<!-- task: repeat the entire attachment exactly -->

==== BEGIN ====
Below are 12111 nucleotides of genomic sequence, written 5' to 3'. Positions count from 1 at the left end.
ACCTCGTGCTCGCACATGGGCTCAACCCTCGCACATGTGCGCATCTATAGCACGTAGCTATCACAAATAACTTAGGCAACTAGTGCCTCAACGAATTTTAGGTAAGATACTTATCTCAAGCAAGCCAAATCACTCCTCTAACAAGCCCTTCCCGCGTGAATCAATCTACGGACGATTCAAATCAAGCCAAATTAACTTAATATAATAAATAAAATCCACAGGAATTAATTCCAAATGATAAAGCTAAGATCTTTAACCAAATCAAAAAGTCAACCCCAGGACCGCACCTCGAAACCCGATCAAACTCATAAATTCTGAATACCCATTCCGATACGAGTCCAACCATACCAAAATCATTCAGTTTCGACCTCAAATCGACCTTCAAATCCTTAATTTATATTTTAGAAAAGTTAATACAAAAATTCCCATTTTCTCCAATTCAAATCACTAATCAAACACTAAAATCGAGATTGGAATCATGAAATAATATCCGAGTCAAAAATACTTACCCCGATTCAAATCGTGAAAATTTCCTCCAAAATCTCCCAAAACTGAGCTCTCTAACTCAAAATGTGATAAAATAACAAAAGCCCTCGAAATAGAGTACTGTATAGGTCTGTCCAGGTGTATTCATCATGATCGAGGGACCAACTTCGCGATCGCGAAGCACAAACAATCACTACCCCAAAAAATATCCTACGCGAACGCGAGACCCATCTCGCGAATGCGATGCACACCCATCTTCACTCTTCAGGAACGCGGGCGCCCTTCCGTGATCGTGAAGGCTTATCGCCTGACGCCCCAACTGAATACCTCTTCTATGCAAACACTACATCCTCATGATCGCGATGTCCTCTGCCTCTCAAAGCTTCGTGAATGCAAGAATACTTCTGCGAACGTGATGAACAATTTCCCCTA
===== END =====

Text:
Below are 12111 nucleotides of genomic sequence, written 5' to 3'. Positions count from 1 at the left end.
ACCTCGTGCTCGCACATGGGCTCAACCCTCGCACATGTGCGCATCTATAGCACGTAGCTATCACAAATAACTTAGGCAACTAGTGCCTCAACGAATTTTAGGTAAGATACTTATCTCAAGCAAGCCAAATCACTCCTCTAACAAGCCCTTCCCGCGTGAATCAATCTACGGACGATTCAAATCAAGCCAAATTAACTTAATATAATAAATAAAATCCACAGGAATTAATTCCAAATGATAAAGCTAAGATCTTTAACCAAATCAAAAAGTCAACCCCAGGACCGCACCTCGAAACCCGATCAAACTCATAAATTCTGAATACCCATTCCGATACGAGTCCAACCATACCAAAATCATTCAGTTTCGACCTCAAATCGACCTTCAAATCCTTAATTTATATTTTAGAAAAGTTAATACAAAAATTCCCATTTTCTCCAATTCAAATCACTAATCAAACACTAAAATCGAGATTGGAATCATGAAATAATATCCGAGTCAAAAATACTTACCCCGATTCAAATCGTGAAAATTTCCTCCAAAATCTCCCAAAACTGAGCTCTCTAACTCAAAATGTGATAAAATAACAAAAGCCCTCGAAATAGAGTACTGTATAGGTCTGTCCAGGTGTATTCATCATGATCGAGGGACCAACTTCGCGATCGCGAAGCACAAACAATCACTACCCCAAAAAATATCCTACGCGAACGCGAGACCCATCTCGCGAATGCGATGCACACCCATCTTCACTCTTCAGGAACGCGGGCGCCCTTCCGTGATCGTGAAGGCTTATCGCCTGACGCCCCAACTGAATACCTCTTCTATGCAAACACTACATCCTCATGATCGCGATGTCCTCTGCCTCTCAAAGCTTCGTGAATGCAAGAATACTTCTGCGAACGTGATGAACAATTTCCCCTA